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Median pay: $82,300 Top pay: $117,000 10-year job growth: 21.9% Total jobs*: 51,400
What they do all day?
As quality standards get stricter, demand is growing for environmental engineers to help sample, analyze and design treatment systems for air, water and soil. Companies trying to meet these tougher standards also are hiring environmental engineers as consultants.
How to get the job?
A bachelor's in environmental engineering is ideal, but related engineering degrees -- mechanical, chemical, civil -- are desirable too. Consulting firms tend to look for a master's in environmental engineering.
What makes it great?
At a time when so many are worried about climate change, the job is a hands-on way to help improve the environment, one Superfund site at a time. Environmental engineers may choose to tackle larger issues such as global warming or focus on cleaning up a local site or contamination.
What's the catch?
As engineering pay goes, it's not the highest. Industry and government rules can slow things down, which can be frustrating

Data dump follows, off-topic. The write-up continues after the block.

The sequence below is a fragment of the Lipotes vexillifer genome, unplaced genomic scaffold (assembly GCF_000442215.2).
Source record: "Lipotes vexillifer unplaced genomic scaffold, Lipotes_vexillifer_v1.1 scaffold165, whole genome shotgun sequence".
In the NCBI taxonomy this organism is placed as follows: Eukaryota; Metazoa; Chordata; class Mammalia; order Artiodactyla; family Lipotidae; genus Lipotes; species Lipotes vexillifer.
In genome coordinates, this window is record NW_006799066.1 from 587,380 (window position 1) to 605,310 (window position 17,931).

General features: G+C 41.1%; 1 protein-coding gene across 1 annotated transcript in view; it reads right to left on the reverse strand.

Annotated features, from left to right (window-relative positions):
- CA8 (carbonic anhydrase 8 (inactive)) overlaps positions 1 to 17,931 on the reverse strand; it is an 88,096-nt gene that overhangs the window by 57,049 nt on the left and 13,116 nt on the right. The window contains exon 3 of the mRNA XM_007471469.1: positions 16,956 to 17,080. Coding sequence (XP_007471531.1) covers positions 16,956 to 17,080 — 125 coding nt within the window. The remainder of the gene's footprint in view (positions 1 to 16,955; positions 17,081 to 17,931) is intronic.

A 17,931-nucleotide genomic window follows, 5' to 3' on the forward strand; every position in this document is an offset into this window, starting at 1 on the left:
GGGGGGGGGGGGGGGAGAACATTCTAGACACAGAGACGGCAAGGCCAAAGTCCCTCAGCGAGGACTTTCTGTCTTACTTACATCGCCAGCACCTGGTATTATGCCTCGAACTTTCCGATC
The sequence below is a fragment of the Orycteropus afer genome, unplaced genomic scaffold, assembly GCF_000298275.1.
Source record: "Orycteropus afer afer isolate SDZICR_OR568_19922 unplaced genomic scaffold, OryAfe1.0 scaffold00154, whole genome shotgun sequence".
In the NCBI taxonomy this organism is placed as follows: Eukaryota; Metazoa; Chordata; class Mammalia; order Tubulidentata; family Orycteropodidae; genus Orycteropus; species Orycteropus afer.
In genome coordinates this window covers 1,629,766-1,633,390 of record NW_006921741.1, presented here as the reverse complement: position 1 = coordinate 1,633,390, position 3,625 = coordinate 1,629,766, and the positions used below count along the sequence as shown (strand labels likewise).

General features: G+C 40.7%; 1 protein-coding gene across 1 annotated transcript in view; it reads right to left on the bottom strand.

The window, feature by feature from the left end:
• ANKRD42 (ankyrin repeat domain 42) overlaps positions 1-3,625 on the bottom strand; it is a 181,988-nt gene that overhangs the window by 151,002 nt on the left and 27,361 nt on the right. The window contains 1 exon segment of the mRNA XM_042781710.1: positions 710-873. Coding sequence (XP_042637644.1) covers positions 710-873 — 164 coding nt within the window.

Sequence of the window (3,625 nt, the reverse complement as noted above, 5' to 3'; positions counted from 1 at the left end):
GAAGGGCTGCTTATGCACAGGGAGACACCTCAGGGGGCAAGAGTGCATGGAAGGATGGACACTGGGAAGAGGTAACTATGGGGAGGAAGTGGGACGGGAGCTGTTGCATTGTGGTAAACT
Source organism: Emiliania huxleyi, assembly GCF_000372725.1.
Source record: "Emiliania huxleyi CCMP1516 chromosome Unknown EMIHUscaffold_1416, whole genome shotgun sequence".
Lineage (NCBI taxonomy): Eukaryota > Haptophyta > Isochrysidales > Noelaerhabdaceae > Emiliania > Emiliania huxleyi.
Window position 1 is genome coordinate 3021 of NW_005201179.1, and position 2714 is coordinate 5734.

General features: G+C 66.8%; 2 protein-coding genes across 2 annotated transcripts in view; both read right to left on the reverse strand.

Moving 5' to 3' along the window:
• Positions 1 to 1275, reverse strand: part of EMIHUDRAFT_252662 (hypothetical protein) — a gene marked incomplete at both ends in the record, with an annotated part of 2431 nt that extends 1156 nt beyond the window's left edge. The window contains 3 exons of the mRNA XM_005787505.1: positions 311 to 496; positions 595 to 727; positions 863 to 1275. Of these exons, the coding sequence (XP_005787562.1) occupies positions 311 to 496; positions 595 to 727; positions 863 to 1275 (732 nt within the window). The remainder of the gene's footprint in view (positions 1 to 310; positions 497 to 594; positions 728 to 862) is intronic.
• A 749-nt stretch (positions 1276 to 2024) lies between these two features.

Quality of life ratings:
Benefit to society
Published: October 29, 2012
Notes: All pay data from PayScale.com. Median pay is for an experienced worker (at least five or seven years in the field). Top pay represents the 90th percentile. Job growth is estimated for 2010-20, and based on people working in broader 'job family' from the Bureau of Labor Statistics.
*Total jobs is estimated number of people working in broader BLS 'job family.'
Sources:PayScale.com, Bureau of Labor Statistics, and CNNMoney research
Do Environmental Engineers have great jobs, or what?
It's still a tough job market out there, so when CNNMoney and PayScale.com set out to find America's Best Jobs this year, first and foremost we looked for professions that offer great growth opportunities.